After spending years trapped indoors it’s not surprising that many of us are yearning for the great outdoors. With so much uncertainty ahead of us it’s no longer a guarantee that you’ll be able to venture forth on a holiday whenever the mood strikes. If you’ve already redecorated your home to give it that new lease of life and find yourself staring out the kitchen window at your dishevelled lawn it might make sense to finally invest in your garden and turn it into the oasis of your dreams.
Before you rush off to the stores or open up stacks of browser tabs there’s a few things you’ll need to think about before you buy your brand new garden furniture. The very first thing you’ll want to do is consider exactly how much space you’re working with. After all, there’s nothing more crushing than bringing brand new furniture home and realising that it doesn’t fit or is too cramped.
The solution is obviously to take careful measurements of your garden. With these you’ll be able to assess what size garden furniture and how much will fit. Don’t make the mistake of just looking at the numbers. Remember that you’ll still need pathways to maneuver around your garden, and you’ll need to take into account any plants or objects that are already there. A bit of space is more pleasing and calming unless you want to end up sitting on one another. If your garden is small then consider multi-use garden furniture like ottomans or stackable chairs. Consider modular sofas for more options or wheeled tables that can be pushed to one side. Work with what you have.
Next, think about the weather. If you’re in the UK you’ll know that sunny days can be few and far between and you can expect a fair bit of rain. This is a huge factor in choosing your garden furniture. First, do you want cushions or upholstered furniture? What will you do when it rains? Do you have enough space indoors to store the cushions or will you need to erect a canopy or umbrella? If your garden is open or elevated then dust is another factor, so you’ll have to commit to hosing down your garden furniture every few weeks. Of course you can do without the upholstery and cushions, but then you’ll have to make sure that whatever furniture you buy is comfortable without that lovely padding. Trying before you buy is essential.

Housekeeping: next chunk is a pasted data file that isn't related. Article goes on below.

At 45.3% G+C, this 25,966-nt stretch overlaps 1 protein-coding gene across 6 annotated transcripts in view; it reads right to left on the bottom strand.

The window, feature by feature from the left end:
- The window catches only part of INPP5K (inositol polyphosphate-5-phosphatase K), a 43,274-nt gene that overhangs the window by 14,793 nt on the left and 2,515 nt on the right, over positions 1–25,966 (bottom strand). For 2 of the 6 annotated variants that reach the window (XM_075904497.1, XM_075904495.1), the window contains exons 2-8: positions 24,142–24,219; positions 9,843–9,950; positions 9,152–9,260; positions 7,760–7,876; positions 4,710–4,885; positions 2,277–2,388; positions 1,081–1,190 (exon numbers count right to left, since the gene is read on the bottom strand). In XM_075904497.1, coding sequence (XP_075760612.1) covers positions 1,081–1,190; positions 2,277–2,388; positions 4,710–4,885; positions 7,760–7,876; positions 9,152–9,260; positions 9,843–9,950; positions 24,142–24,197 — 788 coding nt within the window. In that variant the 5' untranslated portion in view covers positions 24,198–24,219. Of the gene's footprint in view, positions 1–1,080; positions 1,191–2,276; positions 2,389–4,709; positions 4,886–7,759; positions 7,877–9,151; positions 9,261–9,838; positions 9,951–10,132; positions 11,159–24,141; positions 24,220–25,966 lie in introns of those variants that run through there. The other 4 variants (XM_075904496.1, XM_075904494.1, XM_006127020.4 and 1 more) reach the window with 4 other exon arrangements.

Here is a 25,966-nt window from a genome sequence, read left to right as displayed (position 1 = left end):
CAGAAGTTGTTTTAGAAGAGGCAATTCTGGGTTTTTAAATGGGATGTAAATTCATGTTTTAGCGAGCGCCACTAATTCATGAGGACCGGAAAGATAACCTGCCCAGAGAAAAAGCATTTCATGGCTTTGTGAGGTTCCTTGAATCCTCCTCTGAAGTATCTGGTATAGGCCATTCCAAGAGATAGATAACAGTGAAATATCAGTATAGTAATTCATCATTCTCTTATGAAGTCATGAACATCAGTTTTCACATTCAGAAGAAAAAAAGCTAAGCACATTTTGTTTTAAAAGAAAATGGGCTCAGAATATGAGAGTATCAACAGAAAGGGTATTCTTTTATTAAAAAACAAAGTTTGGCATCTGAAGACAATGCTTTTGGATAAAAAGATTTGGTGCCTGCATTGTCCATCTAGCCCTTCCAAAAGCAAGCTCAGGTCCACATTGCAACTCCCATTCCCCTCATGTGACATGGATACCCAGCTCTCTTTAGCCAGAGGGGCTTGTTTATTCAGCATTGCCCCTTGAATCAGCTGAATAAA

Most of us don’t relish the thought of lugging in our garden furniture when the weather changes, so make sure that it can withstand the elements. Plastic is cheap and hardy, but can be uncomfortable and cracks in the cold. Heatwaves will make your untreated wooden furniture splinter, and rain and salt air will rust uncoated metal. If you want your garden furniture to stand the test of time, make sure you pick the right materials. For plastics, look for high-quality and UV-resistant. This will ensure that the sun won’t fade it and should look the same for years to come. For metals, high-quality powder coats will make a huge difference in longevity, or use brass. If you’re committed to wood, then teak, eucalyptus, ipe, and mahogany are all strong woods which age well over time.
Don’t forget your fabrics, too. For fabrics that won’t degrade in the sun, pick those made from solution-dyed acrylic. Sunbrella and Perennials have nice choices. If you want cushions that won’t be wet for days after some rain, look for inserts that use quick-drying foam.
Some of these materials sound expensive, and they can be. That brings us onto your next choice: quality. Are you looking to buy cheap, easily-replaceable garden furniture, or high quality? There’s nothing wrong with buying cheap garden furniture sets, especially if you’re on a limited budget. Just know that they won’t last long and you’ll have to replace them before too long. In that sense it might be better to save up for a sturdier collection. In fact, it’ll probably end up saving you money in the long run.
Now that you know your space, monitored the weather and decided which materials will work best in your location, you can finally get onto the fun stuff: think about how you want to use your outdoor space! Do you just want a little cosy area to relax after a long day? Maybe you want somewhere that the family can enjoy a meal on a weekend, or are you planning on hosting gatherings with friends? Or do you want a bit of flexibility? This might be your most important choice, as it will directly inform which garden furniture you end up going with.
If you have a small place for one or two people, consider a lounger, cushioned chair and footrest or a chaise (hang them up after with some wall hooks to save space). For family dinners, a wooden or metal table with stackable chairs is a great option that can be stowed away when not in use. For those big gatherings, perhaps a central feature like a fire pit, ottomans and small, comfy chairs. And you can always go all out and put up a shed that doubles as a bar! Just remember to leave a lot of space and pathways.
Much like designing your home’s interior, your garden requires a lot of thought but also has its own quirks. After all, it doesn’t rain in your living room. That being said, don’t worry too much about it. The main thing to consider when buying your garden furniture is if you’ll enjoy using it. And after following this guide, you definitely will.